(this article was written in September 2015 as a response to the Google re-design)
In September 2015 Google introduced us to their new digital identity. As you can imagine, the design community was furious and outraged as ever. Of course, the loudest voices filled with criticism far from being productive or constructive.
It happens every time a big company launches a rebrand. The outrage is intense, but rarely lasts longer than two or three weeks.
But every time these things happen, there is one thing I think about: No one has ever designed & implemented a digital identity on such a massive scale. There are few who understand the implications or what it takes to get it done. Even other companies that are close to Google, still not reach the diversity of products Google has to offer.
The challenges of redesigning Google are without question, unique.
I don’t even need to go into the specifics here. But chances are high that 99% of designers out there have never worked on a project like this. Still, a lot of designers think to know better. Design is a spectator sport, after all.
“Dogs bark at things they don’t understand.”
But this article isn't so much about Googles re-brand. Big projects like these are unique and offer fantastic learning opportunities for all of us. We should be curious and not judgmental. Especially if it’s something that is not in our field of expertise.
The moment the new Google identity launched I was both curious & proud. Proud because I know the struggle myself from the Spotify I worked on a few years ago. Proud because every designer, regardless in what company, is my buddy. Proud because I can only imagine the politics & technical difficulties to overcome in a company of 60.000 employees, serving billions of people.
I was curious because I felt that this is a unique situation where we can learn. Not because the Google design team is smarter than anyone else, but because they just launched something into the wild that takes huge effort and involves tons of risks. Now we can all watch it unfold & learn from it. Risk free at least for us, the spectator.
I’m curious to learn about why things look & work the way they do. Understand what the Google team struggled with, and how they plan to improve the identity in the future.
Sure, I might personally disagree with some things Google did, but my quest is to find out why, so someone can prove me wrong.
Curiosity means that we are open to the possibility that we may not know everything about a certain situation. It’s the willingness to remain open to the unknown, regardless of how smart we think we are.
Especially for complex projects or situations, I can promise you that chances are high that you or me know less than 10% about what’s actually going on.
When Google introduced the new identity, I was filled with questions because I was curious to hear more about it. This isn’t about if you like or dislike the logo. No one cares about it, we’re not on Dribbble here.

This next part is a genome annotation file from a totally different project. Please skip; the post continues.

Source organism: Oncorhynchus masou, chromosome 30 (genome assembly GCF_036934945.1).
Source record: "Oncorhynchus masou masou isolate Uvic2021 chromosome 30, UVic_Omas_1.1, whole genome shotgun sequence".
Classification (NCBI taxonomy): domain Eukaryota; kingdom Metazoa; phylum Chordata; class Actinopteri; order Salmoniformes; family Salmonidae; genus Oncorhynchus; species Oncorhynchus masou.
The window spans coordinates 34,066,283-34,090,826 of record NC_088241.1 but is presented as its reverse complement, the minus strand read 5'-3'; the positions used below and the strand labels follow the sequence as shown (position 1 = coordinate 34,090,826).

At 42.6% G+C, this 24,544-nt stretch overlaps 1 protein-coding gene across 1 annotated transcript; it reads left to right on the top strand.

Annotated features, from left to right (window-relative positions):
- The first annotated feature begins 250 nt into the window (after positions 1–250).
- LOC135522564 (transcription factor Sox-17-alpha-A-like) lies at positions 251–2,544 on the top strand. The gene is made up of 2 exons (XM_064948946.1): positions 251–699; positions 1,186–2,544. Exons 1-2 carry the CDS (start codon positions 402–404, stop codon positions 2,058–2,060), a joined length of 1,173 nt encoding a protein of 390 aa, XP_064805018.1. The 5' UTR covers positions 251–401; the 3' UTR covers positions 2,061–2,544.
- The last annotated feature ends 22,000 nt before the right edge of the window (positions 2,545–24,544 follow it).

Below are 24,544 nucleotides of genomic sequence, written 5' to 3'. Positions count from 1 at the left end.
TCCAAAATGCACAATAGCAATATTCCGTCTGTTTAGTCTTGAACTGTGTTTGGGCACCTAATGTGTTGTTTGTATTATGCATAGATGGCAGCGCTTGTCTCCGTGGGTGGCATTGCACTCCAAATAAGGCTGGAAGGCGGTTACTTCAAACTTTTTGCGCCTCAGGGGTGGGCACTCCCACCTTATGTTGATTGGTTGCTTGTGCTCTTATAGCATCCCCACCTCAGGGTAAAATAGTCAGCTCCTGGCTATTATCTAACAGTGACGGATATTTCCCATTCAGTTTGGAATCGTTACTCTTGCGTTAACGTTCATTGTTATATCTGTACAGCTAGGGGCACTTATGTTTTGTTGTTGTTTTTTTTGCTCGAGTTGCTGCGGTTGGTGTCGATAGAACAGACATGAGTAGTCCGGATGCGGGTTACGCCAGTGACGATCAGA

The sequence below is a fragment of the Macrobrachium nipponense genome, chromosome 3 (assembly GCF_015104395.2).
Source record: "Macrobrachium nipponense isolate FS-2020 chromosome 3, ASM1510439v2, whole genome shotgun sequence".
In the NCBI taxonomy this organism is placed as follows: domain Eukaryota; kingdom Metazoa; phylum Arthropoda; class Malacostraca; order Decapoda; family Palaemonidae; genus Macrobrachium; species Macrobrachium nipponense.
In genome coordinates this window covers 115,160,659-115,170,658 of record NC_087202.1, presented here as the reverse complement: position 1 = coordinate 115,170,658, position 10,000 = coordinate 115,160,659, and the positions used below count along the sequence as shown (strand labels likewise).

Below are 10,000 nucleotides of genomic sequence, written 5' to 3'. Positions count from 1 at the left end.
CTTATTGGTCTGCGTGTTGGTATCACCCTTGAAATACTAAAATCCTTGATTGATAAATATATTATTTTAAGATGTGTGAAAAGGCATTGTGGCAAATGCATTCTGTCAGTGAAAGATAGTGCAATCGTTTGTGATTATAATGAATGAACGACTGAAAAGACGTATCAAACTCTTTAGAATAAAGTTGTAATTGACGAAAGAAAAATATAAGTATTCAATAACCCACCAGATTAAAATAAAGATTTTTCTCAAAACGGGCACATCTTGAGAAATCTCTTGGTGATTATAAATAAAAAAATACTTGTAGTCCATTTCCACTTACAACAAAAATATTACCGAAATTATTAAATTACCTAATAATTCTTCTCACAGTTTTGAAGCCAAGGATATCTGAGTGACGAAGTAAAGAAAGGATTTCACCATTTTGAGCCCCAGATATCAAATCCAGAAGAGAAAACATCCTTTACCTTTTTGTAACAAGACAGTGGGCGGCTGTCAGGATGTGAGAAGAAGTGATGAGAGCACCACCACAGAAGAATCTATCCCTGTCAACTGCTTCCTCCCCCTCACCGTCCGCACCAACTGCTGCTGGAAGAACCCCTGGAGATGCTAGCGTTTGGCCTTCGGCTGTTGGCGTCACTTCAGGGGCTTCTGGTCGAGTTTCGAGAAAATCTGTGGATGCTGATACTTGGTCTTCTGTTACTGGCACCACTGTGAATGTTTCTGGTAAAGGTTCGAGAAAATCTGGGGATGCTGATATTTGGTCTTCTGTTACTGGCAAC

Google isn’t trying to be a life style brand, asking you to wear their logo on your leather jacket. They’re not aiming to feel luxurious, quite the opposite. Google aims to be approachable, friendly & even tries to appear smaller than they actually are. A prestigious brand is exactly what Google does not want to be.
If their current identity will help them succeed? Maybe, but neither you or I have the ability or data to decide that just yet. Even if Google is completely wrong with everything they do, so what? Who can qualify that other than the Google team?
When we stumble upon a project like this, we can take it as a unique opportunity to grow as a curious spectator. We can not only master our emotions, but we can turn all judgments into curiosity. Even if the redesign sucks, how we respond is still our choice. There is no contribution made by stating your opinion as truth — Which is essentially what judgment is.
I got reminded of this quote by Viktor E. Frankl.
“Between stimulus and response, there is a space. In that space is our power to choose our response. In our response lies our growth and our freedom.”
What happens when we just react and complain about something? Nothing, we shut down our ability to learn something new and close our eyes. We are no smarter than before, and on top of that, we just offended someone.
As designers, we grow from new experiences and especially from those of our peers. Kindness goes a long way, but it also fosters more kindness. It takes strength & patience to be kind, I understand that.
Being an ass online is easy. Public shaming is easy while lecturing someone in front of hundreds or thousands is also easy. But showing compassion & empathy instead is where we grow as a person. Even if we might disagree, those who ask questions will always be more powerful than those who don’t.
We can also show compassion by providing valuable & constructive feedback. Sharing our voice is important, it just comes down to how we do it.
And never forget:
The best way to complain, is to make something.
Thank you for reading,